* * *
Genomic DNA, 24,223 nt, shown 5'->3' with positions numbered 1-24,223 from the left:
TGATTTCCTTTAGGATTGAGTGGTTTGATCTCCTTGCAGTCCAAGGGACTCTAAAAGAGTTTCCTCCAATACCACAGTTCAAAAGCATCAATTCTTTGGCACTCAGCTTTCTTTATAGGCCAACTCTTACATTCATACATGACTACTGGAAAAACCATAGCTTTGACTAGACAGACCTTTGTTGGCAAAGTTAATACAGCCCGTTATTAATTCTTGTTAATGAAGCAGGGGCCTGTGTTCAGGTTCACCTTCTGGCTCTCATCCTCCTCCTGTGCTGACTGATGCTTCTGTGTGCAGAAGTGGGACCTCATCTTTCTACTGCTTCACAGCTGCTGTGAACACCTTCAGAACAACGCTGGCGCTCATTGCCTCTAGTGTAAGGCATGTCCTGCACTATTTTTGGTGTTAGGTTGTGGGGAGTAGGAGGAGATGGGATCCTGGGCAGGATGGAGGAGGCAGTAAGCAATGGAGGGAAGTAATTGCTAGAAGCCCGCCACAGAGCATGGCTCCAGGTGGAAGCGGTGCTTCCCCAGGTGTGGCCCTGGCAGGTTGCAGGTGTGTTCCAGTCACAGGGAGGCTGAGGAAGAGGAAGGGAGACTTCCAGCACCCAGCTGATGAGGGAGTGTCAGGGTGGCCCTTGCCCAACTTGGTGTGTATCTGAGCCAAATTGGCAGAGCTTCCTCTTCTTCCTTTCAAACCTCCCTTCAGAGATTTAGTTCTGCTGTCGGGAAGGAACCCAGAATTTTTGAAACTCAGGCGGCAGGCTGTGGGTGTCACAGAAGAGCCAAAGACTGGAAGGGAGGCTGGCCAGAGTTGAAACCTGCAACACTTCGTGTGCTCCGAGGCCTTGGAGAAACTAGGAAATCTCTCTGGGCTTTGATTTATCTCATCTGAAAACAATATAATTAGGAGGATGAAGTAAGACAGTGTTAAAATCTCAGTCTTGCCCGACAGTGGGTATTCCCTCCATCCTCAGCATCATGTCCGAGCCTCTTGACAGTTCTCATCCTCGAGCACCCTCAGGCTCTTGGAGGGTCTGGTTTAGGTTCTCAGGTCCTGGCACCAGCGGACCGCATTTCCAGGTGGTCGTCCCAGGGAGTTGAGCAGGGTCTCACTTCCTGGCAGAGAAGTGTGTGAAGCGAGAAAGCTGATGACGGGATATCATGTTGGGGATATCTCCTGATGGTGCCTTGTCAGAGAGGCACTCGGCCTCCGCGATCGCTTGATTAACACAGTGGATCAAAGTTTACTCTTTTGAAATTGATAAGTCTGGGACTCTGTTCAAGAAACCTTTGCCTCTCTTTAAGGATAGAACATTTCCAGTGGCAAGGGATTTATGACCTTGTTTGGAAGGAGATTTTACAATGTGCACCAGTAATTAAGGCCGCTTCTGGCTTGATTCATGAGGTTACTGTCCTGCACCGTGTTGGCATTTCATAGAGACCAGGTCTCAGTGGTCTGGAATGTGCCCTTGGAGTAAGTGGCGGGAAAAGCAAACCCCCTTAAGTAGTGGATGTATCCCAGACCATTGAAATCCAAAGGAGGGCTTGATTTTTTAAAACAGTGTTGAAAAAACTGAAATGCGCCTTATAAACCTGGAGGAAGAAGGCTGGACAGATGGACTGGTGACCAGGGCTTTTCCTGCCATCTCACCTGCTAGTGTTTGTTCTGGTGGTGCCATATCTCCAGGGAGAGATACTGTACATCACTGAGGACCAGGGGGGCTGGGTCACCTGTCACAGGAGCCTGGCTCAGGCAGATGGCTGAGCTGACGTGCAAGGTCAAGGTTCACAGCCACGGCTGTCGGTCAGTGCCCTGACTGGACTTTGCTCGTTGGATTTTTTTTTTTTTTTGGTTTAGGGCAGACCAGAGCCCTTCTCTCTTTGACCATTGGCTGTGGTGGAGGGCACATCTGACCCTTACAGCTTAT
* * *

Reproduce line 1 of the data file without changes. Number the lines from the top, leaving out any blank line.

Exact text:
Genomic DNA, 24,223 nt, shown 5'->3' with positions numbered 1-24,223 from the left: